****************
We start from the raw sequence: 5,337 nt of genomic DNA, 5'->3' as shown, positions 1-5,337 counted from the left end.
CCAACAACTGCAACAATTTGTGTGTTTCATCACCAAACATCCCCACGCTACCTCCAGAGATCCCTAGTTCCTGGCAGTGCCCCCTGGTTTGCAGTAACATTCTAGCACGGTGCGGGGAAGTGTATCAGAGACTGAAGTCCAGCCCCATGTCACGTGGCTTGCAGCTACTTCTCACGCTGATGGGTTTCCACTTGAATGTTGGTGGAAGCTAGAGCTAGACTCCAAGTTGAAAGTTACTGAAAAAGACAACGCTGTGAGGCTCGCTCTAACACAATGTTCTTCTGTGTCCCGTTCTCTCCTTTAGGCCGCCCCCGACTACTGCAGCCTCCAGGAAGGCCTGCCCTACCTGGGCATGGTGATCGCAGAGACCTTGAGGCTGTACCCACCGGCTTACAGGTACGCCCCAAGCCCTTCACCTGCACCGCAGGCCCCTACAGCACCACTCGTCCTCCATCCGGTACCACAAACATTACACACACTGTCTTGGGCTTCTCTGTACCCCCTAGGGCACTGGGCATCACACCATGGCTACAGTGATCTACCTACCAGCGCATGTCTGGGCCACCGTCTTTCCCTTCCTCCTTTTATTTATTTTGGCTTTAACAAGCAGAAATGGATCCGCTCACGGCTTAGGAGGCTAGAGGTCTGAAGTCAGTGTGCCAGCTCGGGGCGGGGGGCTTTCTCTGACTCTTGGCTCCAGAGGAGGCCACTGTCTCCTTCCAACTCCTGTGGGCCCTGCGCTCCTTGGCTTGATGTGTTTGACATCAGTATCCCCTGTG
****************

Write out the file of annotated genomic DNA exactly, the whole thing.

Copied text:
We start from the raw sequence: 5,337 nt of genomic DNA, 5'->3' as shown, positions 1-5,337 counted from the left end.
CCAACAACTGCAACAATTTGTGTGTTTCATCACCAAACATCCCCACGCTACCTCCAGAGATCCCTAGTTCCTGGCAGTGCCCCCTGGTTTGCAGTAACATTCTAGCACGGTGCGGGGAAGTGTATCAGAGACTGAAGTCCAGCCCCATGTCACGTGGCTTGCAGCTACTTCTCACGCTGATGGGTTTCCACTTGAATGTTGGTGGAAGCTAGAGCTAGACTCCAAGTTGAAAGTTACTGAAAAAGACAACGCTGTGAGGCTCGCTCTAACACAATGTTCTTCTGTGTCCCGTTCTCTCCTTTAGGCCGCCCCCGACTACTGCAGCCTCCAGGAAGGCCTGCCCTACCTGGGCATGGTGATCGCAGAGACCTTGAGGCTGTACCCACCGGCTTACAGGTACGCCCCAAGCCCTTCACCTGCACCGCAGGCCCCTACAGCACCACTCGTCCTCCATCCGGTACCACAAACATTACACACACTGTCTTGGGCTTCTCTGTACCCCCTAGGGCACTGGGCATCACACCATGGCTACAGTGATCTACCTACCAGCGCATGTCTGGGCCACCGTCTTTCCCTTCCTCCTTTTATTTATTTTGGCTTTAACAAGCAGAAATGGATCCGCTCACGGCTTAGGAGGCTAGAGGTCTGAAGTCAGTGTGCCAGCTCGGGGCGGGGGGCTTTCTCTGACTCTTGGCTCCAGAGGAGGCCACTGTCTCCTTCCAACTCCTGTGGGCCCTGCGCTCCTTGGCTTGATGTGTTTGACATCAGTATCCCCTGTG